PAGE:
• I'm a librarian on Second Life, a librarian on reference chat, a librarian on Facebook, a librarian on Twitter, and even a librarian on World of Warcraft! And yes, I am a librarian in real life! (that last one is easy to forget sometimes) :)
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    Ambrose and Hypatia: A Wedding Story.

    One of the questions that I hear very often about virtual worlds such as Second Life is: “Yes, but how does this apply to librarianship?“. The question is phrased many different ways, but the implication is always the same. Many times, it’s a perfectly genuine question. People are excited about the bright and shiny new thing, and want to implement it in their own libraries. The trouble is that it’s difficult to justify spending time and money with something that might not have any useful application in library science. Sometimes, the question seems to be asked with just a tiny bit of snarkiness, as if to say: “You’re just trying to justify playing video games all day on the company dime, aren’t you?“.

    The truth is, a virtual library is not the be-all and end-all of online library interaction. When working virtual reference, the question that you’ll most likely hear is: “So, this is a library, huh?“. I’ve been working virtual reference for about a year and a half now, and I still have yet to perform an intense research interaction with a patron. Perhaps this is because the technology is still in its infancy. There was a day when you had to ask IF someone had an e-mail address, rather than WHAT their e-mail was. So maybe in the far-flung future, everyone will have an avatar, and we’ll all interact virtually in peace and harmony, goo goo gajoob.

    But as for right now, you’re really not going to get a whole lot of reference questions from virtual patrons. (This is an awesome thing for a virtual librarian to be telling you, isn’t it?) 😉

    Here’s what you DO get by being involved in virtual worlds:

    When I first started working reference in Second Life, I met a wonderful lady named Hypatia Dejavu. Hypatia helped get me started in the virtual world of Second Life, and even took me clothes shopping so that I wouldn’t look like such a damn newbie. She’s been the coordinator of the Second Life Reference Group since its inception, and she does an amazing job of it. The Librarians of Second Life are all volunteer, so there’s really no penalty for not covering one’s reference shift. We won’t get fired, we won’t have our pay withheld, (what pay?) and there are times that the reference area is unstaffed for hours at a time. Yet Hypatia has been a wonderful motivator in getting librarians to work online reference, without any kind of reward or reimbursement.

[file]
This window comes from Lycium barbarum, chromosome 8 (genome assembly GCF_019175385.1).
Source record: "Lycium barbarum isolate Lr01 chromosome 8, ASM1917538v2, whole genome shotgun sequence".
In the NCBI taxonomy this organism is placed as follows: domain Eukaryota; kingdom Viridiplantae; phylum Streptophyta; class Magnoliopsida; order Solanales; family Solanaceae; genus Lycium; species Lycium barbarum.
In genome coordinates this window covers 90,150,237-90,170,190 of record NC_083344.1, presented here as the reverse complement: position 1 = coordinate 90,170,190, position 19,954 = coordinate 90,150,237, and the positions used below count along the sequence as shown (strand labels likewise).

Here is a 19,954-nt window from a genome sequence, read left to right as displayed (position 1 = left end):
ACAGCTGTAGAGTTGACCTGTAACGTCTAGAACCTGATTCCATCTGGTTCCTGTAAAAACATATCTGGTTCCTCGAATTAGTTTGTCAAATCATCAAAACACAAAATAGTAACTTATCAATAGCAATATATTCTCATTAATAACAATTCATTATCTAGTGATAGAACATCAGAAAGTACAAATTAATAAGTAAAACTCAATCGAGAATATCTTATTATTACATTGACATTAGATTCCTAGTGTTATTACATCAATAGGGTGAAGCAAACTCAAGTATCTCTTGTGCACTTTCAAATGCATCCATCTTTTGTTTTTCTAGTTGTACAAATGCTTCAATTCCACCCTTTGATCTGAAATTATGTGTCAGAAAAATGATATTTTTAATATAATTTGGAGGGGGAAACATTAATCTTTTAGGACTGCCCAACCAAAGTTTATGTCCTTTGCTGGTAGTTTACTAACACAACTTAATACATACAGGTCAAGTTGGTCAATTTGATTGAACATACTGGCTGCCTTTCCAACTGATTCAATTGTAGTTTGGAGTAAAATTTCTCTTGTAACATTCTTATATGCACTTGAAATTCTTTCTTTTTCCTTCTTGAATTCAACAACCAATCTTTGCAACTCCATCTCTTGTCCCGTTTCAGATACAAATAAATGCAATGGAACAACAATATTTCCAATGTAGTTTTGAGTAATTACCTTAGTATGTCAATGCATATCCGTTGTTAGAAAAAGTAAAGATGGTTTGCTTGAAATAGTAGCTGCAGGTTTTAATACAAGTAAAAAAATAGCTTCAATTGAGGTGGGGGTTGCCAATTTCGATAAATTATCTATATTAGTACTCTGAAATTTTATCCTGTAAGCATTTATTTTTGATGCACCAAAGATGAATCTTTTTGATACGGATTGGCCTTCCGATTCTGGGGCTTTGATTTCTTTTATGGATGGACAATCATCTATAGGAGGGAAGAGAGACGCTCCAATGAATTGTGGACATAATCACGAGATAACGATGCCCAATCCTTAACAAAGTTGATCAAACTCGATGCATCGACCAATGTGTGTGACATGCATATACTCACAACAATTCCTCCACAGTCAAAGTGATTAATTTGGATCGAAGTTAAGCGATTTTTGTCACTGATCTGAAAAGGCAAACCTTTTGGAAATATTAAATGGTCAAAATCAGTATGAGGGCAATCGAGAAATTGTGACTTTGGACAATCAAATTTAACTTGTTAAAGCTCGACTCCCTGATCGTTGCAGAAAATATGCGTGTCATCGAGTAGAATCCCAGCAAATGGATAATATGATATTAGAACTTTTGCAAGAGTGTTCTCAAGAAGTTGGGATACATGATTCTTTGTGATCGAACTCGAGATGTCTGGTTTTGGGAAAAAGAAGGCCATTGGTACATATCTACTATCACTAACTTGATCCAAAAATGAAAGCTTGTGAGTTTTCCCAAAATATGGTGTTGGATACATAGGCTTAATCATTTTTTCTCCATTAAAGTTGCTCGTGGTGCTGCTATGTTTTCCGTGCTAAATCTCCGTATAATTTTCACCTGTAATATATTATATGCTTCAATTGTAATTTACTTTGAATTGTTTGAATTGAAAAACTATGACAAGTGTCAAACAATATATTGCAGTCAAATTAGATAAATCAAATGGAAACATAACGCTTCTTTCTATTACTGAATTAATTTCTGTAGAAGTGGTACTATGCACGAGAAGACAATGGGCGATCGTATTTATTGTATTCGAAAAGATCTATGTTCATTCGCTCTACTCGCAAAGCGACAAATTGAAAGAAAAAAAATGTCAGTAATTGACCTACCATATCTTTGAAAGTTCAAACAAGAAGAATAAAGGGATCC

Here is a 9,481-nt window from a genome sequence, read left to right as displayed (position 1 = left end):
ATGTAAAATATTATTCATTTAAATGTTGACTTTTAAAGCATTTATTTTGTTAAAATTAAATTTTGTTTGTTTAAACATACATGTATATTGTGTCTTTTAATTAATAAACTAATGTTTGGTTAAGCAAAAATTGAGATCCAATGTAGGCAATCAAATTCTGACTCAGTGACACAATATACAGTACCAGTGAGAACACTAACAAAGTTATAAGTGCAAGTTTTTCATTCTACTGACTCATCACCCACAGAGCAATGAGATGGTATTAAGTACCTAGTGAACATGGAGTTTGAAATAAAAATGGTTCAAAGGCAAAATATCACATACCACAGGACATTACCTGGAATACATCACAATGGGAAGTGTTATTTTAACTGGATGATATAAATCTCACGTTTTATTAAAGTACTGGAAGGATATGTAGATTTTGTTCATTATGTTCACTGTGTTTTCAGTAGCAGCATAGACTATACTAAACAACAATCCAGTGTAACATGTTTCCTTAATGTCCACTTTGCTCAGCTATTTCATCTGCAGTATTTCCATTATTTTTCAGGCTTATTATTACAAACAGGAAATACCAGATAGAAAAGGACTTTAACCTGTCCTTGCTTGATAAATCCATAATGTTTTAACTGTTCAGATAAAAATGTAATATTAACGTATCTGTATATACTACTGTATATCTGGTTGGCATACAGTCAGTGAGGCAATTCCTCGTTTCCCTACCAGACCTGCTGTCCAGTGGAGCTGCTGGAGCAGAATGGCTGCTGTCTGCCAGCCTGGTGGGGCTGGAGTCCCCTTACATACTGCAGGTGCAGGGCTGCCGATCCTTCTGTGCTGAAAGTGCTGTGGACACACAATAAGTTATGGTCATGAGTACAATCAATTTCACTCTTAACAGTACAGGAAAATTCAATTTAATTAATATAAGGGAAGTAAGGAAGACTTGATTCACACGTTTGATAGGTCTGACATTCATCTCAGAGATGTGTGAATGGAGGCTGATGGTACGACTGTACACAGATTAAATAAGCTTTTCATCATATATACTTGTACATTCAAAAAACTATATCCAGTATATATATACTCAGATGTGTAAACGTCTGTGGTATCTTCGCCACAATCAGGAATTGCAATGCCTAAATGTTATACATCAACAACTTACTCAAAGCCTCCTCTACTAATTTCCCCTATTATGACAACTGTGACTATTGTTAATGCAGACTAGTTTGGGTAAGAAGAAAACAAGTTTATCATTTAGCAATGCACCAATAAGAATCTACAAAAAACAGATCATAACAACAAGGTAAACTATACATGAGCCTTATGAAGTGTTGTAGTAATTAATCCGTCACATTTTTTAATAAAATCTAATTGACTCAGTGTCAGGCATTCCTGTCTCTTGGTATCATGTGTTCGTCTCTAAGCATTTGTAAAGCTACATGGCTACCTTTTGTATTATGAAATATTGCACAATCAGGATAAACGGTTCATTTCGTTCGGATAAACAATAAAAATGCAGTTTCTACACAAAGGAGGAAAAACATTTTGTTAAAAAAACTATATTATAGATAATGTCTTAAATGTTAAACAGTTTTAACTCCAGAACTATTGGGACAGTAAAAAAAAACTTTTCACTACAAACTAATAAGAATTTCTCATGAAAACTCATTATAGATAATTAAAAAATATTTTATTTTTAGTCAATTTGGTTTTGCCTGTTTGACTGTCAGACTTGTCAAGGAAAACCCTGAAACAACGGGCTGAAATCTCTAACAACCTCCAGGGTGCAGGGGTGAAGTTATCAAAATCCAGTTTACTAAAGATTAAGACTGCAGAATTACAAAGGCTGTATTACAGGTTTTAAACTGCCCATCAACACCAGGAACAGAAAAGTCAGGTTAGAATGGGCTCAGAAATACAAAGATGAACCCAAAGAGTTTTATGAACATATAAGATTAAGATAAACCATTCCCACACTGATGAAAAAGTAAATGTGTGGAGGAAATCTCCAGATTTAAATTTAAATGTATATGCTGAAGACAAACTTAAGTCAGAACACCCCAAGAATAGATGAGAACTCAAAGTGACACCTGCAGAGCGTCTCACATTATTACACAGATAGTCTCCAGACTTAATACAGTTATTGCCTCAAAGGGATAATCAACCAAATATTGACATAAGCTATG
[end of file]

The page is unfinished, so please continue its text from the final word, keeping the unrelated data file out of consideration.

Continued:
As I said, right now there aren’t a lot of patrons in Second Life, so hardly anyone notices when we’re NOT there. But many of the Second Life librarians spend their time in this virtual world because we genuinely WANT to be there. With no clear motivation, librarians enjoy being in Second Life. The reason for this, is that Second Life is a social environment. It’s fun, and it’s sexy, it’s social, and it’s a place for people to gather. In the field of Library Science, there’s always a lot of buzz about social networking. That’s why we have conferences. Librarians need to get out from behind the stacks and meet each other so that they can talk about work. Since the 21st century world seems to keep trying to shuffle us under a rug somewhere, it helps for librarians to just get out there and communicate.

    This past weekend, I attended the wedding of our Reference Coordinator Hypatia Dejavu to her long time partner Ambrose Anthony. The wedding took place in the virtual world of Second Life, even though the couple is married in Real Life first and foremost. But this wedding was attended by a bevy of librarians from across the globe. Many of us have never met in Real Life, but we all know each other in this virtual meeting place through the computer screen. This wasn’t a library convention, this wasn’t a teleconference, and there wasn’t a vendor in sight. This was a wedding, and the people that attended weren’t just colleagues from various libraries. It was a group of friends.

    See some photos here:

    That’s the real library application of Second Life. That new project that you’re working on? Maybe one of us knows a librarian who is working on the same thing. Did you have a reference question about Victorian social customs? We happen to know someone who is an expert in that. By expanding your own web of contacts, your library extends beyond the brick-and-mortar walls of your building, and you may just meet a few friends while you’re out there. 🙂


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